Feature Article - April 2012
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Reaching New Heights

The Evolution of Climbing Walls & Challenge Courses

By Chris Gelbach

Climbing walls and challenge courses have popped up in a growing array of recreational facilities as managers seek to elevate their programming with more adventurous offerings. "Twenty years ago, a lot of climbing gyms were being built. Now, a lot of climbing walls are being built in multipurpose facilities like municipal parks and rec, K-12, and college and university settings—that seems to be a fast-growing segment of the market," said Bill Zimmermann, chief executive officer of the Climbing Wall Association (CWA).

Likewise, challenge courses are also expanding into new facilities and attracting new clientele. "The number of programs and facilities worldwide are increasing," said Michelle Hepler, board chair of the Association for Challenge Course Technology (ACCT) and assistant parks and recreation director for Iredell County Parks and Recreation in North Carolina. These courses are often broken into low elements constructed on the ground or a few feet above it, and high elements built 25 to 50 feet in the air in trees or on utility poles with participants wearing a belay for safety. Challenge courses have traditionally been popular with groups such as service organizations, corporate groups and sports teams as personal development and teambuilding activities. But Hepler notes that she has seen the kinds of groups interested in her Iredell County challenge course diversify over time. And the courses have been further propelled into the mainstream by the adaptation of traditional challenge course elements to aerial adventure parks and canopy and zip line tours, which have skyrocketed in popularity.

For those facilities interested in adding a climbing wall, challenge course or zip line, the task has grown significantly easier thanks to an ever-widening array of new products and providers. "Twenty years ago, you had to be an entrepreneur and somewhat of a visionary to start one of these facilities," said Zimmermann. "Some of the early practitioners were gluing rocks onto plywood panels because there weren't even any modular handholds available. Now there are a dozen handhold companies, at least. There are half a dozen major design firms, business consultants who will help you with raising capital and your business plan, and even software companies specifically for climbing gym management. It's so much easier today."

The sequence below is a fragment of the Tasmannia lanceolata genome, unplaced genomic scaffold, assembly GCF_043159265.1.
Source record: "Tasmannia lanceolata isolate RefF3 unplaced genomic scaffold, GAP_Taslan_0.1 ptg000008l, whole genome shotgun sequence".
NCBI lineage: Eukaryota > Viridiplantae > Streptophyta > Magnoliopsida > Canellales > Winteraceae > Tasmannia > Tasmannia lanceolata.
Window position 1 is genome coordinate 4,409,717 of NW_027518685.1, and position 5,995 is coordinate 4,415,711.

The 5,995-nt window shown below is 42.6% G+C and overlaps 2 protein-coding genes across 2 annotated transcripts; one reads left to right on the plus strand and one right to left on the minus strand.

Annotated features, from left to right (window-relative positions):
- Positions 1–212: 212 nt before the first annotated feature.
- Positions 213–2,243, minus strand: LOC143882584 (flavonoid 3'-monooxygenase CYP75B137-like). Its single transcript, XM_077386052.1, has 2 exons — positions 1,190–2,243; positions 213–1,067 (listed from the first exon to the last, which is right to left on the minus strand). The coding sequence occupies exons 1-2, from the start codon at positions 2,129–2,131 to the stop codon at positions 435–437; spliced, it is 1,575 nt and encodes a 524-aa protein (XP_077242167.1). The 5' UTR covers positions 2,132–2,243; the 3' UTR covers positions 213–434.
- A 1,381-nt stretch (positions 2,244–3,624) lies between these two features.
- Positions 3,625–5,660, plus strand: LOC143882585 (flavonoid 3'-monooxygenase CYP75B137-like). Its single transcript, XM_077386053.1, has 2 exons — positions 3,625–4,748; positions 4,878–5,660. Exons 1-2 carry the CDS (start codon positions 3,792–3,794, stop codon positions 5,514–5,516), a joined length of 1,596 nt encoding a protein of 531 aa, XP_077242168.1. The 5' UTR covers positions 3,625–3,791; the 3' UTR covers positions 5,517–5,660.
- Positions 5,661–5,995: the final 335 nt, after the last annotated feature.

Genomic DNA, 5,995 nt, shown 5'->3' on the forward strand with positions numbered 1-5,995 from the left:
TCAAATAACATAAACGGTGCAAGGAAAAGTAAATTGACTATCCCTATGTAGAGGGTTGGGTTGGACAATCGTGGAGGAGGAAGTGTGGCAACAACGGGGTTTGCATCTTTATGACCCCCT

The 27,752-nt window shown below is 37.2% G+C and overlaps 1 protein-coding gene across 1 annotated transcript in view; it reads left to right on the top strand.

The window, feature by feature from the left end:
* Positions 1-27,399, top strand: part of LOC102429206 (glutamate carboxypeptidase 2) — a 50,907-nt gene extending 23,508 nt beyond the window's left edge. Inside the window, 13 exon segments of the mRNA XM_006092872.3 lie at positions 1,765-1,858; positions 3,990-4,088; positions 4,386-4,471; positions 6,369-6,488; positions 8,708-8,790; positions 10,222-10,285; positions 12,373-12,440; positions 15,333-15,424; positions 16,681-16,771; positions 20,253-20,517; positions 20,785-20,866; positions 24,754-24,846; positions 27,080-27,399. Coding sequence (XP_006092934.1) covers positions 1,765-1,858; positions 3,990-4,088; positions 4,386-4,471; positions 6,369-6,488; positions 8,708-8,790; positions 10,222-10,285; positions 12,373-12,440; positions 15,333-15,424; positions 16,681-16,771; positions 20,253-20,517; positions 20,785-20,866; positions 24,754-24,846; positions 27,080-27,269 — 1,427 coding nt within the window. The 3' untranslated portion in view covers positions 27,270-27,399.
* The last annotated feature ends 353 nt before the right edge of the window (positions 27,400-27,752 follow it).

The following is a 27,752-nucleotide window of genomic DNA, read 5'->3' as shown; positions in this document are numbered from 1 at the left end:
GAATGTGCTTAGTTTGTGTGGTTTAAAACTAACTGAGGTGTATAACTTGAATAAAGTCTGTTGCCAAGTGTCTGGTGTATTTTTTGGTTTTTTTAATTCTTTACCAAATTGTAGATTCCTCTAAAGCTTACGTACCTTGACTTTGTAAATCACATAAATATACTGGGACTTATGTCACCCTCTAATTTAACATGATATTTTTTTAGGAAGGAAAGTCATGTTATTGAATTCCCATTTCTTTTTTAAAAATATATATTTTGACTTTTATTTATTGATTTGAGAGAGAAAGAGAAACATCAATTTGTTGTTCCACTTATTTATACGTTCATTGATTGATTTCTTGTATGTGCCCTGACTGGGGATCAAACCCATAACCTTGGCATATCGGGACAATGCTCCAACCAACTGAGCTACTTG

The Need for Expertise

Climbing walls and challenge courses come in a growing variety of sizes, materials and designs, making them feasible for a wide variety of facilities and budgets. But they remain demanding in terms of the expertise they require of managers and staff to be run safely. Budgeting for a wall or course should therefore account not only for the structure itself, consumables like rope and periodic inspections, but also for definitive ongoing training for employees.

"What I see in multipurpose rec and K-12 is that the people running the climbing facility tend to be underexperienced and undertrained," said Zimmermann. "They'll spend hundreds of thousands of dollars on a climbing wall, but won't spend a few thousand a year on training."

Since the CWA has rolled out its certification program, Zimmermann has seen that the people who don't pass the course tend to be people who are responsible for a climbing facility, but aren't climbers or interested in becoming climbers. "That's kind of a conundrum," he said. "You have to be willing to develop a level of expertise and knowledge of the sport to be able to run a climbing facility. If a facility doesn't have that person or those people, they need to find them and hire them."

This specialized expertise is needed not just for safety, but also for operational success. For instance, a climbing wall is unlikely to keep patrons engaged if its staff is unable to grade climbs accurately and set and refresh the facility's climbing routes regularly to meet the interests and skill levels of its climbers.

General commercial liability insurance policies typically cover climbing wall and challenge course operations, but Zimmermann noted that you should confirm this with your carrier. "A climbing wall is innocuous compared to some of the stuff multiuse facilities are already involved in, and they don't even realize it," he said. But while the frequency of incidents on climbing walls and challenge courses is very low, the consequences of one can be high. The legal protection these facilities have is provided by the doctrine of inherent risk—meaning that it's important that all participants demonstrate that they are voluntarily and willingly participating because they want to and they choose to do so despite the risks. In the challenge course world, this concept is often referred to as challenge by choice.

"A big piece that people tend to neglect, particularly in a multipurpose rec setting, is to have your attorney come to the facility and get an intro lesson or at least an orientation to the climbing wall," said Zimmermann. "Then hand him the participation agreement and have him go back and rewrite it considering what he's just seen regarding the inherent risks associated with climbing." The resulting document, sometimes called a hold harmless form, should be discussed with and signed by every participant.